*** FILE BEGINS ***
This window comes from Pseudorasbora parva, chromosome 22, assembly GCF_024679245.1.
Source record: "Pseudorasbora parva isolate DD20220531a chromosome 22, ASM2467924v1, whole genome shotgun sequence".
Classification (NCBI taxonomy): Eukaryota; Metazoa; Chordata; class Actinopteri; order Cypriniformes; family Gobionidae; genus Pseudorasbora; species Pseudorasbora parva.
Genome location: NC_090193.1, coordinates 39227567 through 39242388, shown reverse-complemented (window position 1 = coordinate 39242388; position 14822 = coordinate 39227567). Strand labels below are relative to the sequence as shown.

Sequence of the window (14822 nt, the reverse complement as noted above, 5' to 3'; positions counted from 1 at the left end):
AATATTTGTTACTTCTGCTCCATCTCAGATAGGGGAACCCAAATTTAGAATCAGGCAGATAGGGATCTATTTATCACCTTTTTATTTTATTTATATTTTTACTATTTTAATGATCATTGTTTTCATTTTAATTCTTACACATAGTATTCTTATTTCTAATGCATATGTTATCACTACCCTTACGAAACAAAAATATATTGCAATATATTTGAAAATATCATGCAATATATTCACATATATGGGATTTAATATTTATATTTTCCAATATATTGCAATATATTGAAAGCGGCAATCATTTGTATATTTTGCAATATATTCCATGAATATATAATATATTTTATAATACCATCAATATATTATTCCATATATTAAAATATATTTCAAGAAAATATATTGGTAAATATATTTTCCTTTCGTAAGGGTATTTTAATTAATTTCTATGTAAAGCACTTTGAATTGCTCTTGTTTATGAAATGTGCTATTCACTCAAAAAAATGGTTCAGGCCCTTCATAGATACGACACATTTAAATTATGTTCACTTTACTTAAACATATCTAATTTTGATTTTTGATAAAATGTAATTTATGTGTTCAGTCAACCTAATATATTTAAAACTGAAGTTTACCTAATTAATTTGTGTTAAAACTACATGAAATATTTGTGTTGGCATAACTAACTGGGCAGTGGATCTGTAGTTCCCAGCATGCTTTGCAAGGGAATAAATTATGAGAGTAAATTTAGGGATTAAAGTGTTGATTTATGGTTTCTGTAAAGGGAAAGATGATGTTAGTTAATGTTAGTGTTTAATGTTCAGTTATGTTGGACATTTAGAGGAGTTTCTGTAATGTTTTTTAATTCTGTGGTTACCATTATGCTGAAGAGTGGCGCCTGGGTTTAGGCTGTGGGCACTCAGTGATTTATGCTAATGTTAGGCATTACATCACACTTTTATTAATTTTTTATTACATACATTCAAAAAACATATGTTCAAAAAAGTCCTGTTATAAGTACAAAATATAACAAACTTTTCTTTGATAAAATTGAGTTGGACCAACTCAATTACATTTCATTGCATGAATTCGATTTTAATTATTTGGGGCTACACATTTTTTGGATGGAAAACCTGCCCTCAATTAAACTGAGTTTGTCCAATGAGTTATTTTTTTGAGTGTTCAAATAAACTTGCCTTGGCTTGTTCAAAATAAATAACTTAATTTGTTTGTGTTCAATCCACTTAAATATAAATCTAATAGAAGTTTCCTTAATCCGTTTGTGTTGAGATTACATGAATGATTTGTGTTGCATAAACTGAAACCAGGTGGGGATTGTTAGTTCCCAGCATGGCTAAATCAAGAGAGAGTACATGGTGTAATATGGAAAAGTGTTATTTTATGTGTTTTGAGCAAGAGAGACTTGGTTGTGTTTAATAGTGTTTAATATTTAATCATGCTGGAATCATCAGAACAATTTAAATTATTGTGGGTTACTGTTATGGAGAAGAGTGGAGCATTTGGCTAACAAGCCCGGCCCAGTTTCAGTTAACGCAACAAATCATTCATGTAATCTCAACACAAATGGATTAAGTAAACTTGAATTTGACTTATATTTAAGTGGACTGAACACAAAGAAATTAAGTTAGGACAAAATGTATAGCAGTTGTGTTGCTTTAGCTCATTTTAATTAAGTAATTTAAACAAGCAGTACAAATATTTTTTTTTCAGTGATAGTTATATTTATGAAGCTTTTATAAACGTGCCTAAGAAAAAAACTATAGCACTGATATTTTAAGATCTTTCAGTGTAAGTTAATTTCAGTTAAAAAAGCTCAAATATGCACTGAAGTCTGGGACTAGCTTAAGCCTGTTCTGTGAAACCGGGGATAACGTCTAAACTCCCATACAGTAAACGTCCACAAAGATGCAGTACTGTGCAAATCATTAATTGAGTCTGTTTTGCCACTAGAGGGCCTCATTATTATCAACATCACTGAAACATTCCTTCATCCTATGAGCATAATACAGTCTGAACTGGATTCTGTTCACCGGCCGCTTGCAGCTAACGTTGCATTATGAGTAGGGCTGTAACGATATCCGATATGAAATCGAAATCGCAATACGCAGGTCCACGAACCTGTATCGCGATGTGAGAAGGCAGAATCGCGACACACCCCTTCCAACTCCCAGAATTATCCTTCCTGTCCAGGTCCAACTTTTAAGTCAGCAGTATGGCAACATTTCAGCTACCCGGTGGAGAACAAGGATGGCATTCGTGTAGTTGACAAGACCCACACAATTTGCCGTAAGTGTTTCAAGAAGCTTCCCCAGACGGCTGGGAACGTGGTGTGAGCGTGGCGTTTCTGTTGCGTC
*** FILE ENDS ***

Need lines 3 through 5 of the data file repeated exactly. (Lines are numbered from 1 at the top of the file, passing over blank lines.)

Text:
Classification (NCBI taxonomy): Eukaryota; Metazoa; Chordata; class Actinopteri; order Cypriniformes; family Gobionidae; genus Pseudorasbora; species Pseudorasbora parva.
Genome location: NC_090193.1, coordinates 39227567 through 39242388, shown reverse-complemented (window position 1 = coordinate 39242388; position 14822 = coordinate 39227567). Strand labels below are relative to the sequence as shown.

Sequence of the window (14822 nt, the reverse complement as noted above, 5' to 3'; positions counted from 1 at the left end):